sol3 - PHYS 218 SOLUTION TO ASSIGNMENT 3 16 Feb 2007 By...

Info icon This preview shows pages 1–4. Sign up to view the full content.

View Full Document Right Arrow Icon
PHYS 218 - SOLUTION TO ASSIGNMENT 3 16 Feb 2007 By Chung Koo Kim e-mail : [email protected] 1. Fourier Transform Examples 1 (a) −τ τ h h (b) The integral is the same for complex integrand as long as the integral variable (t here) is real. g 1 ( ω ) = -∞ f 1 ( t ) e - iωt dt = 0 - τ he - iωt dt + τ 0 ( - h ) e - iωt dt = ih ω e - iωt 0 - τ - ih ω e - iωt τ 0 = ih ω [2 - ( e iωτ + e - iωτ )] = 2 ih ω [1 - cos ωτ ] * Subscript of g is for later use in problem 3. (c) We see that g 1 ( ω ) is pure imaginary, so the real part is zero. Refer to the follow- ing graph. Blue and red curves represent real and imaginary parts, respectively. 4 π τ 2 π τ 2 π τ 4 π τ 4h 2h 2h 4h
Image of page 1

Info iconThis preview has intentionally blurred sections. Sign up to view the full version.

View Full Document Right Arrow Icon
2. Fourier Transform Examples 2 (a) See the figure below. −τ τ h (b) In the same manner as in problem 1(b), g 2 ( ω ) = -∞ f 2 ( t ) e - iωt dt = τ - τ b 1 - | t | τ cos ωt dt = 2 τ 0 b 1 - t τ cos ωt dt = 2 b τω 2 [1 - cos ωτ ] Note that f 2 ( t ) is an even function of t. (c) Now g 2 ( ω ) is real, so the imaginary part is zero. Refer to the following graph. Blue and red curves represent real and imaginary parts, respectively. 6 π τ 4 π τ 2 π τ 2 π τ 4 π τ 6 π τ b τ 3. Fourier Transform and differential equations (a)-(b) The integrals can be evaluated as before : G ( ω ) = -∞ F ( t ) e - iωt dt = - 1 F ( t ) e - iωt -∞ + -∞ f ( t ) e - iωt = g ( ω )
Image of page 2
g ( ω ) = -∞ f ( t ) e - iωt dt = F ( t ) e - iωt -∞ + -∞ F ( t ) e - iωt = iωG ( ω ) Here F ( t ) e - iωt -∞ = 0 because the magnitude of e - iωt is at most one but F(t) approaches zero fast enough. Although vague, mathematically strict definition can be given to ’fast enough’. (c) From the answers to Problem (1) and (2), we find that g 1 ( ω ) = iωg 2 ( ω ) provided that b/ τ =h, or f 1 ( t ) is the derivative of f 2 ( t ). We can check that the latter is true if b/ τ =h. Further note - we have just learned that differential relation in time domain is converted into simple algebraic manipulation (multiplication by in this case) in the frequency domain when Fourier transformed. Combined with the linearity of Fourier transform 1 , this simplifies the task of solving differential equations spectacularly. For example, let’s solve equation of motion for a driven simple harmonic oscillator, whose motion is described by a differential equation ¨ x ( t ) + ω 2 0 x ( t ) = cos ω d t, with driving frequency ω different from the natural frequency ω d . Then the Fourier transform(FT) of the equation is ( ) 2 X ( ω ) + ω 0 2 X ( ω ) = π [ δ ( ω -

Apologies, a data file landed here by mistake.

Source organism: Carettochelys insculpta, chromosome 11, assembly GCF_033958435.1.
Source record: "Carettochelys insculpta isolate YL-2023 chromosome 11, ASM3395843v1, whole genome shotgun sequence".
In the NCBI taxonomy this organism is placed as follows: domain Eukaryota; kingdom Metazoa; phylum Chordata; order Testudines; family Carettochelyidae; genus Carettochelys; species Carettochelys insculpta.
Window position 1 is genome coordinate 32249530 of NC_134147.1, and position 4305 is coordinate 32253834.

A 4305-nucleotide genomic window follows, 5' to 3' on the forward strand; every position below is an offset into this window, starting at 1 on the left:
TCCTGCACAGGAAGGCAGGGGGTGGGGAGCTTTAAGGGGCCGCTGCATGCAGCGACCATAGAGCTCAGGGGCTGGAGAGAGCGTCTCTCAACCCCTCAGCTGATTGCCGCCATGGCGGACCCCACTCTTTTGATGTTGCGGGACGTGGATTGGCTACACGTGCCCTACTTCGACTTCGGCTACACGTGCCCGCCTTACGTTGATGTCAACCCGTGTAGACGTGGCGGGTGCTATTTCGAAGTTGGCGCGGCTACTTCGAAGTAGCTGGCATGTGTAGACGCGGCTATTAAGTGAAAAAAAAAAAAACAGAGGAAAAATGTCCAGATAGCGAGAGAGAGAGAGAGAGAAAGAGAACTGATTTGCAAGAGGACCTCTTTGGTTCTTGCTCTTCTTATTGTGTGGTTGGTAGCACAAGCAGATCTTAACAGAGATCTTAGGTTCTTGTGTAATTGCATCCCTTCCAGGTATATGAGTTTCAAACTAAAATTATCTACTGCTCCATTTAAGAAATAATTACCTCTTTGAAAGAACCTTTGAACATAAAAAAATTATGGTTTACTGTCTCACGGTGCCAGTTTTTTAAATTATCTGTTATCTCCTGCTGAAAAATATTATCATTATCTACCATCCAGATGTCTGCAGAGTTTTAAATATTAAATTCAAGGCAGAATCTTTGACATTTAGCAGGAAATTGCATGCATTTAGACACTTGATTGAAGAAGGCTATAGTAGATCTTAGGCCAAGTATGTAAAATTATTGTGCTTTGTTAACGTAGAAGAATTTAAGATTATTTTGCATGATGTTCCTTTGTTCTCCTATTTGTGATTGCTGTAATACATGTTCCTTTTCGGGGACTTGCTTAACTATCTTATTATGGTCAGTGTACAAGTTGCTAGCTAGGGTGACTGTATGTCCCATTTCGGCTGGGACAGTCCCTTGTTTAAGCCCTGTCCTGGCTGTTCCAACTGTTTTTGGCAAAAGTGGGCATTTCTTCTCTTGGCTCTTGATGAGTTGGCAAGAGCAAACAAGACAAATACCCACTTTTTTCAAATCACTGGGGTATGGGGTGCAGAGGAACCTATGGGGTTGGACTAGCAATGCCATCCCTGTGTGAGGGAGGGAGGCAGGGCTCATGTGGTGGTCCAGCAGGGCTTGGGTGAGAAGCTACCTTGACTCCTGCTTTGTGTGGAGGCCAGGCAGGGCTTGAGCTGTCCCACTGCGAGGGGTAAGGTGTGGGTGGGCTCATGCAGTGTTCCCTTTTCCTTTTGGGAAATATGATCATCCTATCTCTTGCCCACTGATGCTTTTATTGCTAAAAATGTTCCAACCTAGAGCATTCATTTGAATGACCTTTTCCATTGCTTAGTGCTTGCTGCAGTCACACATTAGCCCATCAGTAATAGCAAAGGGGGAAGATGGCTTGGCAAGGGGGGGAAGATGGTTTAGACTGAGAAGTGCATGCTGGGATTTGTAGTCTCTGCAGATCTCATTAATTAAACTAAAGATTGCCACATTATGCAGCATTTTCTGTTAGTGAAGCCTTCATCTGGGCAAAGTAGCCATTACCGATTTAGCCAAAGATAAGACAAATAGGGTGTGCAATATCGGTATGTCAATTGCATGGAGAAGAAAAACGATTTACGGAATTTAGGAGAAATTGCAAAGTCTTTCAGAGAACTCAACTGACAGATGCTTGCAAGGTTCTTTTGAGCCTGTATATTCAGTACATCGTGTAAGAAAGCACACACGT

Image of page 3

Info iconThis preview has intentionally blurred sections. Sign up to view the full version.

View Full Document Right Arrow Icon
Image of page 4
This is the end of the preview. Sign up to access the rest of the document.

{[ snackBarMessage ]}

What students are saying

  • Left Quote Icon

    As a current student on this bumpy collegiate pathway, I stumbled upon Course Hero, where I can find study resources for nearly all my courses, get online help from tutors 24/7, and even share my old projects, papers, and lecture notes with other students.

    Student Picture

    Kiran Temple University Fox School of Business ‘17, Course Hero Intern

  • Left Quote Icon

    I cannot even describe how much Course Hero helped me this summer. It’s truly become something I can always rely on and help me. In the end, I was not only able to survive summer classes, but I was able to thrive thanks to Course Hero.

    Student Picture

    Dana University of Pennsylvania ‘17, Course Hero Intern

  • Left Quote Icon

    The ability to access any university’s resources through Course Hero proved invaluable in my case. I was behind on Tulane coursework and actually used UCLA’s materials to help me move forward and get everything together on time.

    Student Picture

    Jill Tulane University ‘16, Course Hero Intern